ANDREW M. PALLAS
ANDREW M. PALLAS
A group of Pacific Merchant Marine Council charter members is surrounded by
Navy League officials, maritime industry representatives and community affiliate members aboard Jeremiah O’Brien.
The Pacific Merchant Marine Council’s chartering was held aboard the
National Liberty Ship Memorial SS
Jeremiah O’Brienat San Francisco’s
Pier 45. Jeremiah O’Brien was an
apt setting for the event as the
council will embody support for the
U.S.-flag Merchant Marine, the
nation’s maritime industry and maritime trade organizations.
tion system. They are owned by
U.S. companies, and registered and
operated under the American flag.
In time of war or national emergency, the Merchant Marine becomes
a “fourth arm of defense,” bearing the
brunt of delivering military supplies
overseas to U.S. forces and allies.
In his remarks during the Pacific
Merchant Marine Council’s chartering ceremony, Panneton recognized
that one of the most challenging
mission areas for the Navy League
is “increasing public awareness,
understanding and support for our
Merchant Marine force and the
maritime industry in general.
“Our economy, and the defense
of our nation, is dependent upon
ensuring an efficient, safe and
secure domestic and international
marine transportation system.
Every citizen is affected by this
structure, yet the critical importance of addressing the key challenges facing our maritime industry and infrastructure are completely lost on most Americans.
When new Maritime Administrator Sean T. Connaughton spoke
at the Navy League Winter Meeting
in December, he expressed his gratitude to the organization for reinvigorating its education efforts
with regard to the Merchant Marine
and the maritime industry.
“The establishment of this Merchant Marine Council is another
great step in that effort but there is
still a lot of work to be done,”
Panneton said at the chartering.
“Our National Maritime Policy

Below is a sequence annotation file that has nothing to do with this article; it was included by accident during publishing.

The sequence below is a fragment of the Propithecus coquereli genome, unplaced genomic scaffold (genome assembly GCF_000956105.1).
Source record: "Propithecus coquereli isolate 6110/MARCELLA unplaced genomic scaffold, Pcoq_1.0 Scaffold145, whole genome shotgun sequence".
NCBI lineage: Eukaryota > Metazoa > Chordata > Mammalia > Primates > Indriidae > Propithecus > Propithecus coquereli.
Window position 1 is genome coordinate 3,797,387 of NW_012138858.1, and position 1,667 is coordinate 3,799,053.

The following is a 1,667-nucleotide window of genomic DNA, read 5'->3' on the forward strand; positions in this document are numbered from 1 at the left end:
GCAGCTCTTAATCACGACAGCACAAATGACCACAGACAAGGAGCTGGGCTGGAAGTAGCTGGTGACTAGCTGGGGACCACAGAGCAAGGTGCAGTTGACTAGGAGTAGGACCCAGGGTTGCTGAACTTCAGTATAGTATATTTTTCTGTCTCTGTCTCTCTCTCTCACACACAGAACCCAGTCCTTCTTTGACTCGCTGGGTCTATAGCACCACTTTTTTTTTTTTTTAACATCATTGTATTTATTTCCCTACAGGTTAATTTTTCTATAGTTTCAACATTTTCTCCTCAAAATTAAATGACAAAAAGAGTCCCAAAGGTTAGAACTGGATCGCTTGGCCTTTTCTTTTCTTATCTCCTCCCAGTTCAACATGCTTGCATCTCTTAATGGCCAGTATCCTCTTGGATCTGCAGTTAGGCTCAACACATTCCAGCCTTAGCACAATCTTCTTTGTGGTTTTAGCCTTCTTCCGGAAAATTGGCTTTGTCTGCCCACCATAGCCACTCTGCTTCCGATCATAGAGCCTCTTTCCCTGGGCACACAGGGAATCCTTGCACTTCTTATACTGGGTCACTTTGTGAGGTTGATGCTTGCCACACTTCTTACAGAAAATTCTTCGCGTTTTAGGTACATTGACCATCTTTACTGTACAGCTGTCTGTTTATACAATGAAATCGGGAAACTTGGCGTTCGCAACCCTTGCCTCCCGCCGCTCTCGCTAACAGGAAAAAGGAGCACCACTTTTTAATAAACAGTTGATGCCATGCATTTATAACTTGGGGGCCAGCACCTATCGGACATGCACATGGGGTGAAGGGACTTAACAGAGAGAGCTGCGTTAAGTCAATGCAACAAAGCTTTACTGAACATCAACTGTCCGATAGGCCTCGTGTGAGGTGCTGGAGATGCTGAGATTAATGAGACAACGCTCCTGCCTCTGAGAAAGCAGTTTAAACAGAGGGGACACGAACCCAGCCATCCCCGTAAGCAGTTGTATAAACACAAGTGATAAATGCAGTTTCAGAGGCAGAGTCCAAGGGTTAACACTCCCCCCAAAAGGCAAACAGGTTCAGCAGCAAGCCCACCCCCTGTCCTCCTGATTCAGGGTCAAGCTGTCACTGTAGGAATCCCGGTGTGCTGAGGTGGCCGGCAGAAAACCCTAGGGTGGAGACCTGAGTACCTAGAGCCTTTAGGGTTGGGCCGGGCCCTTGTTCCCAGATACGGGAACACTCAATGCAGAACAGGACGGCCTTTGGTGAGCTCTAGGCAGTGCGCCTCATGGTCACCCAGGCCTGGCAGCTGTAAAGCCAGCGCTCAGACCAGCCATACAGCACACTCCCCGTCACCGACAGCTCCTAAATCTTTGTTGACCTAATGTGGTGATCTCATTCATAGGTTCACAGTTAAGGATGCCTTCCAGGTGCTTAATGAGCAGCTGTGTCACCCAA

statement clearly outlines the Navy
League position on the importance
of the U.S.-flag Merchant Marine
and the maritime industry. Now we
also have you, the Pacific Merchant
Marine Council, to help push this
agenda forward. I applaud you for
your interest and willingness to
take on this challenge.”
The Pacific Central Region,
which encompasses Northern and
Central California and northwest
Nevada, has been particularly
active in its efforts to marshal support for the Merchant Marine during the past several years. Under
past-Region President Jeanne
Sharkey, a Region Merchant Marine Committee was formed in
2005 to explore opportunities for
assisting Merchant Marine assets
and programs and promote participation in the maritime trades.
Region representatives also have
lobbied for the formation of a
Merchant Marine Congressional
Caucus, similar to the Navy/Marine
Corps Caucus and Coast Guard
Caucus, sponsored and supported at
the national Navy League level to
educate Congress on the importance
of the Merchant Marine and the maritime industry to national security.
The seeds of the Pacific Merchant
Marine Council have been blowing
about for a number of years, but the
chartering effort really began to get
off the ground last summer. The
council held its stand-up meeting in
September and had grown to 44
members by the time it was chartered. It added another half-dozen
new members during the chartering
event, O’Brien said, largely through
the efforts of Phelps Hobart, the new
vice president for membership.
Among the Pacific Merchant
Marine Council’s first orders of
business will be to adopt Jeremiah
O’Brien, according to O’Brien.
The council will host its quarterly
luncheon meetings aboard Jeremiah
O’Brien, at Pier 45 in San Francisco,
on the second Mondays of March,
June, September and December. ■
Information about the Pacific Merchant
Marine Council can be found online at: